Monday, 27 August 2007

More on unitary status for Cornwall

It is now over a month since the government gave the go-ahead to Cornwall County Council’s awful bid for unitary status. So what is happening?

There is plenty of worry from employees about their jobs and being able to continue providing quality public services, as well as concern from communities and individuals about what is happening to their local democracy.

We have had many rumours emerging from County Hall. We have heard about their ‘mobilisation phase,’ their ‘ninety day plan,’ their withdrawn ‘ninety day plan,’ various transitional arrangements and the involvement of extremely expensive consultants.

The Department of Communities and Local Government has now launched a consultation on what happens next. It strangely says that “if and when the Local Government and Public Involvement Bill is enacted the Secretary of State will take the final decisions on which unitary proposals are to be implemented,” though I have little hope that the Government will see sense and reverse its decision on the unitary proposal in Cornwall.

The consultation states that it wishes Cornwall County Council to become a ‘transitional authority’ that will then evolve over the following months into the new unitary council by April 2009.

It states that its preferred option is for existing councillors on the County Council to retire one year early in May 2008 when elections for the new / transitional body should be held. But this would mean that the elections would be held on the present electoral boundaries and there is no guidance as to whether there will even be 82 councillors or double that number as latterly suggested by the County Council and MPs. It does however offer the option that the elections could be pushed back and not take place until May 2009, which means that a review of the electoral arrangements might or might not get carried out.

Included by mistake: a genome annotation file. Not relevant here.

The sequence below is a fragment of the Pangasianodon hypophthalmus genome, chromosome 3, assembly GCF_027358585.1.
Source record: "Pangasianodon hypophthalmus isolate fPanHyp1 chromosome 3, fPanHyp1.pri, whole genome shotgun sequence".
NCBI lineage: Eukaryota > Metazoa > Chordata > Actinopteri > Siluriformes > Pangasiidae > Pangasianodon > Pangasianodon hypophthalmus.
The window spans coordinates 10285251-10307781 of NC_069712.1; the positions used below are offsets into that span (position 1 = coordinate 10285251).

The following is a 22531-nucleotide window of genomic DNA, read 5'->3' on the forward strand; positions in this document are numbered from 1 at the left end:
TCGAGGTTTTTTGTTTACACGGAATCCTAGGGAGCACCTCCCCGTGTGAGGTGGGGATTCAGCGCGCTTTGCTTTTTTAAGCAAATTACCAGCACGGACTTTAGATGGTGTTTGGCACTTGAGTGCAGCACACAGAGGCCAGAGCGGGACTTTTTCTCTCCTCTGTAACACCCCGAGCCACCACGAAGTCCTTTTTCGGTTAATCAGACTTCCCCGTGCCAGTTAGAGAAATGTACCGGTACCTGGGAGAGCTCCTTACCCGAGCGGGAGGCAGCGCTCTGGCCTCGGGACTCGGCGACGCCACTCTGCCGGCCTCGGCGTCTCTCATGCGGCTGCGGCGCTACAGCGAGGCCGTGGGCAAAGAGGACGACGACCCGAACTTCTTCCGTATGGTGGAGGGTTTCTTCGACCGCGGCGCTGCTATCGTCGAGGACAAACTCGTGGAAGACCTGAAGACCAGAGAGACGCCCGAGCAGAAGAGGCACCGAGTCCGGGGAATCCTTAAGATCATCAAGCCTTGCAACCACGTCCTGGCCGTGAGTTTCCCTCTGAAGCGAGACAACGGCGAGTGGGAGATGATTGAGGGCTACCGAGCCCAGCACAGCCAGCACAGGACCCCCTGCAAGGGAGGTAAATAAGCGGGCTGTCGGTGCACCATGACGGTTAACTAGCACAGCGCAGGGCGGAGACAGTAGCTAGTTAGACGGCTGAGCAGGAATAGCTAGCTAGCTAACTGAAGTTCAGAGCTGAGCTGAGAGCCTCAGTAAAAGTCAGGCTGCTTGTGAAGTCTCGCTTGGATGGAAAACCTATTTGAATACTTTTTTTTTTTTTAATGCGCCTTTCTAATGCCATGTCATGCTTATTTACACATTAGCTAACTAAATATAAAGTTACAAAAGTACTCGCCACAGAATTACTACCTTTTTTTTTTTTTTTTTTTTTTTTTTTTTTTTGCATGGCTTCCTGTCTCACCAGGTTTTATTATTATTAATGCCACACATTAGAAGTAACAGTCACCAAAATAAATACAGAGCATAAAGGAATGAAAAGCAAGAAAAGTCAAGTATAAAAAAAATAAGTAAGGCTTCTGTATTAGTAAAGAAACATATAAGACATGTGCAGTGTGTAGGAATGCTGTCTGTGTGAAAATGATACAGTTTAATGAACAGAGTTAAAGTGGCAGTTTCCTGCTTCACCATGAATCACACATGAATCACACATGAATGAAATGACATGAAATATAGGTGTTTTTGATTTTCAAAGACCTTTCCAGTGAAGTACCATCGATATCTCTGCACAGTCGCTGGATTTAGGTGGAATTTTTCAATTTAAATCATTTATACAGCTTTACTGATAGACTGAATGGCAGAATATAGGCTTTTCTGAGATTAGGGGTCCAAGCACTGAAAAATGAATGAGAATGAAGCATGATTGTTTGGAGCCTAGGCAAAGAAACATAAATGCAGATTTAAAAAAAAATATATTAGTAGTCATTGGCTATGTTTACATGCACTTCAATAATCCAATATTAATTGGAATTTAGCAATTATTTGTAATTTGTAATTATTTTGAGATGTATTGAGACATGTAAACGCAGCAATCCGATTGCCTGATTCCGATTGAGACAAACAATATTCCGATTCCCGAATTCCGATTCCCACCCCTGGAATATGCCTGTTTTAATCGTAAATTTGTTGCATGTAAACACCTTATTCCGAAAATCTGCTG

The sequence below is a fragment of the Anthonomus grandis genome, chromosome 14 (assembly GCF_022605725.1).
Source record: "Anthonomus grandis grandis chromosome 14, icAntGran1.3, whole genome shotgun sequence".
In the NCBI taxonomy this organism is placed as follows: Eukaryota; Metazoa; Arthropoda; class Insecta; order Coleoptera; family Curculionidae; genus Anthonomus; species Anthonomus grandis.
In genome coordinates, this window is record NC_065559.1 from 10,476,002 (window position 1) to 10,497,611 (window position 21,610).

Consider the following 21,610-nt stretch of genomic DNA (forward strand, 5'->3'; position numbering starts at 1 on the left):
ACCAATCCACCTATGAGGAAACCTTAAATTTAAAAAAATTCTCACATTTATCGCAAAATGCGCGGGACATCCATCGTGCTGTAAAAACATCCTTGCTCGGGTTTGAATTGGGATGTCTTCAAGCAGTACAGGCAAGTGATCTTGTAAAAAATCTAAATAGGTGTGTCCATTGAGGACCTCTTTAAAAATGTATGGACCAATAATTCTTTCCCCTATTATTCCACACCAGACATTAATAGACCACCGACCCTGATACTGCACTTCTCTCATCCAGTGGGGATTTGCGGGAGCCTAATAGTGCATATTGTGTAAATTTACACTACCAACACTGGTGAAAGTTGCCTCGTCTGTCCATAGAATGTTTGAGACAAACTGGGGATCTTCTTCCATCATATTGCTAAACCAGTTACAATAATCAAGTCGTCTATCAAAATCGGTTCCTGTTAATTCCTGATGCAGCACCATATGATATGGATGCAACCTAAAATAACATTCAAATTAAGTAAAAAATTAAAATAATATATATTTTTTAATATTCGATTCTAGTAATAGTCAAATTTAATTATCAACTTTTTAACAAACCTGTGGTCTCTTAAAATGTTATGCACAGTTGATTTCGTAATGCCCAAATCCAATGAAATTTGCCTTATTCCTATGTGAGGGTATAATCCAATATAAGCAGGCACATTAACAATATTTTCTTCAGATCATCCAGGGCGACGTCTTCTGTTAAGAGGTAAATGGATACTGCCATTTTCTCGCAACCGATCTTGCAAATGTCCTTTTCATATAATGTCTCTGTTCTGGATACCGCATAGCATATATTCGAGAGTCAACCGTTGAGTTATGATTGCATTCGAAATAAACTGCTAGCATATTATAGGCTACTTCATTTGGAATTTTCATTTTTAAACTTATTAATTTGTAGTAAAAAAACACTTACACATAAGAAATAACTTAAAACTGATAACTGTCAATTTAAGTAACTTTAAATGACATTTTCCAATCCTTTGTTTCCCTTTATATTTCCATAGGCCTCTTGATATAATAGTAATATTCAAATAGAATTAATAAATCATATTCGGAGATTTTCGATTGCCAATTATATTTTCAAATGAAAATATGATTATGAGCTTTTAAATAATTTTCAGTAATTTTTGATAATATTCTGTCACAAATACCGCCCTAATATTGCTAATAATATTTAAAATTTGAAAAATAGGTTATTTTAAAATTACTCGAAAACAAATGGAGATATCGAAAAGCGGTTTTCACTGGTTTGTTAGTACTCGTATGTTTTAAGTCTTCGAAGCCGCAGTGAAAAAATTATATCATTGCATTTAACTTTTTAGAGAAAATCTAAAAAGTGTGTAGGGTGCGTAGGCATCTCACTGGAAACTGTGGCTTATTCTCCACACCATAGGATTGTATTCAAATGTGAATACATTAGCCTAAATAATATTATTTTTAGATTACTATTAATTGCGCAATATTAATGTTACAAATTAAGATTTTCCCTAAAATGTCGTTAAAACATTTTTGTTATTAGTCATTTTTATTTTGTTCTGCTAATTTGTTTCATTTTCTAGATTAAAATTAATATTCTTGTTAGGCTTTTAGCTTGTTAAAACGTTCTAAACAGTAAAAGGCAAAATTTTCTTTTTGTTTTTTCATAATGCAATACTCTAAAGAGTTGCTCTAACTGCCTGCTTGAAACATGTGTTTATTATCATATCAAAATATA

All in all, with the Parliament in recess until the 8th of October and the Local Government and Public Involvement Bill only then getting to the report stage in Lords, it could be some time before the bill is even enacted.

To me, the whole ‘debate’ about unitary government in Cornwall has been farcical from day one and sadly that farce is set continue.

Wednesday, 15 August 2007

Support affordable housing petition

I am very pleased to be able to give my full support to a petition which is calling on central government to take action to alleviate the housing crisis in Cornwall.

The campaign has been set up by Kate Tregunna who, in spite of doing important work at Treliske Hospital, is unable to gain access to housing that is affordable.

The petition calls for a range of actions to be taken. These include making sure that all new developments contain 50% affordable housing and introducing planning legislation to address the second homes issue.

I hope that you will also wish to support this campaign. Further information is available on and the petition can be found at

In the coming weeks, it is my intention to comment further on the housing crisis in Cornwall.